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Mom-and-pops could be in line for tax credits via health care reform

Natalie Brown-Aiwohi, owner of Headshots Hawaii, might be eligible to receive several thousand dollars in federal tax credits this year under the new health care reform law, and even more in the upcoming years.


Two cases of benefits from the Small Business Health Care Tax Credit:


» Employees: 10
» Wages: $250,000 total, or $25,000 per worker
» Employer health care costs: $70,000
» 2010 tax credit: $24,500 (35% credit)
» 2014 tax credit: $35,000 (50% credit)


» Employees: 40 half-time employees (the equivalent of 20 full-time workers)
» Wages: $500,000 total, or $25,000 per full-time equivalent worker
» Employer health care costs: $240,000
» 2010 tax credit: $28,000 (35% credit with phase-out)
» 2014 tax credit: $40,000 (50% credit with phase-out)
Source: www.whitehouse.gov

Her business qualifies for a federal tax credit of up to 35 percent of the roughly $9,000 in premiums she pays each year for employee health benefits.

"Anything for small businesses I think is great because for us we suffer the most," said Brown-Aiwohi, who has 14 part-time workers.

Approximately 16,300, or 81 percent, of Hawaii businesses with fewer than 25 workers and average annual wages of less than $50,000 will qualify for the federal tax credit, according to a report released yesterday by Families USA, a national consumer health advocacy group based in Washington, D.C.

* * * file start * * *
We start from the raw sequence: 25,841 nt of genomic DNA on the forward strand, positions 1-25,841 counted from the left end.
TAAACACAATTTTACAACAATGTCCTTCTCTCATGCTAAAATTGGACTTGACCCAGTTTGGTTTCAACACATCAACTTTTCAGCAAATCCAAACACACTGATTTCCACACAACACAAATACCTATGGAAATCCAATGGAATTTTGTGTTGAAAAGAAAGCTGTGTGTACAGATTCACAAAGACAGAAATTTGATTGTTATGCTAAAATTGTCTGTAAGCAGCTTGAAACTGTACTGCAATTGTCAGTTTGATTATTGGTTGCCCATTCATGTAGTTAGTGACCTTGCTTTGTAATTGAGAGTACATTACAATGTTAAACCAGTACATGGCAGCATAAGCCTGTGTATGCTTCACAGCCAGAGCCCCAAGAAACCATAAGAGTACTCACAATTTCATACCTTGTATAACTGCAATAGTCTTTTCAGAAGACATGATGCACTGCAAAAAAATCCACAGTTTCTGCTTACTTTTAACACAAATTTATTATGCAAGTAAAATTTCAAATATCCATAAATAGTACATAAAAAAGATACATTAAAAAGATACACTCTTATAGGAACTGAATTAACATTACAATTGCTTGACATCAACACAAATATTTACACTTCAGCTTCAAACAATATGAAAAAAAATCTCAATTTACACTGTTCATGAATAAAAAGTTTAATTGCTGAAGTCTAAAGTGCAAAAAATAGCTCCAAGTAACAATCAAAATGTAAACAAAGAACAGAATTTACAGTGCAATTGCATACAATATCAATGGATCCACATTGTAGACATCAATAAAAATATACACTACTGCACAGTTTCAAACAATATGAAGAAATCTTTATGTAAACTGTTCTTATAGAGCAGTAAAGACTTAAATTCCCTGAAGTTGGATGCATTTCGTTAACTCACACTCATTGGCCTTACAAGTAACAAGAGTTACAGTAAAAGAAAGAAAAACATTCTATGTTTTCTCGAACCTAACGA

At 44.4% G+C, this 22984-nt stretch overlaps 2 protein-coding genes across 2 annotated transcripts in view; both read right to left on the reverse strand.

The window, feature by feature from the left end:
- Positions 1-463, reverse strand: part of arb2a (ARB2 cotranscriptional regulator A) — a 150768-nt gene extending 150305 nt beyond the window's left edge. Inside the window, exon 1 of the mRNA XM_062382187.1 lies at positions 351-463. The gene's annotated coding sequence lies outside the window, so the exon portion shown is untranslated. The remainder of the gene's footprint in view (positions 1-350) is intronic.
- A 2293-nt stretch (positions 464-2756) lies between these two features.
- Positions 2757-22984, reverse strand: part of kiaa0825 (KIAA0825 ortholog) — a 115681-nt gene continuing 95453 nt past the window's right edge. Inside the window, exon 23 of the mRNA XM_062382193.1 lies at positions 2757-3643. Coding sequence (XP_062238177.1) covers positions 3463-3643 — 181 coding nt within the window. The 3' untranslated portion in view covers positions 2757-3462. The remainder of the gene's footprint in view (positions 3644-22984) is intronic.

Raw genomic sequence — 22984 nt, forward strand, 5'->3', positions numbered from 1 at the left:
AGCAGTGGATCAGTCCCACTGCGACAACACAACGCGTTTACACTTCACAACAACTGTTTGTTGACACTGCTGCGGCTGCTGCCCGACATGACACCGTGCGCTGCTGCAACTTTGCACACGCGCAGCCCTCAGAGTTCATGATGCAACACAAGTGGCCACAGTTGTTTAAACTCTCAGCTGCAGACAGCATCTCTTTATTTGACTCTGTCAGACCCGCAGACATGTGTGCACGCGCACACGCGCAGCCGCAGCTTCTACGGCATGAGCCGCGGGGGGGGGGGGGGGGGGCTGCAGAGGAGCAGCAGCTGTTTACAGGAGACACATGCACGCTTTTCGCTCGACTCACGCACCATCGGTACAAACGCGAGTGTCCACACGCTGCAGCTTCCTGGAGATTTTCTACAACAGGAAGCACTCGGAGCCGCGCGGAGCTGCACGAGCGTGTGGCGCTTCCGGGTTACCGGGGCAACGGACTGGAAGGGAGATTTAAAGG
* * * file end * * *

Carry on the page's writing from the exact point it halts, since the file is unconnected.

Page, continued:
Of those, the report showed that 4,900 local companies with 10 or fewer workers earning an average annual wage of less than $25,000 qualify for the maximum tax credit of 35 percent this year. That increases to 50 percent of the premium by 2014.

"This should help small-business owners to make coverage more affordable," said Ron Pollack, executive director of Families USA.

The amount of the subsidies small businesses receive will vary based on the number of employees and the average compensation.

The tax credit was added to the health care reform law to lower the cost of offering health benefits to employees. Small businesses in many states are not required to offer health insurance.

In Hawaii the Prepaid Health Care Act of 1974 mandates that employers provide health insurance to employees who work 20 hours or more a week.

"For Hawaii, small businesses are finally going to get some federal relief from doing something they’ve already been doing all along — that’s a big difference from the rest of the country," said Jennifer Diesman, vice president of government relations at the Hawaii Medical Service Association, the state’s largest health insurer.

"I would call it sort of a double-edged sword," said Tim Lyons, executive director of Hawaii Business League, a small-business advocacy group comprising 1,200 members. "It’s an expense you already have that you may be able to offset with the tax credit. The other side of that sword is the amount of time and effort it takes to figure out, apply for and receive the credit."

Nationally, more than 4 million small businesses — or 83.7 percent — could qualify for the credit this year, according to the report. The Congressional Budget Office estimates the tax credit will save small businesses $40 billion by 2019.

Families USA calculated the number of small businesses eligible for the tax credit by sampling about 39,000 businesses from the U.S. Census Bureau’s Business Register.

To calculate estimated tax credits, go to smallbusinessmajority.org/tax-credit-calculator.


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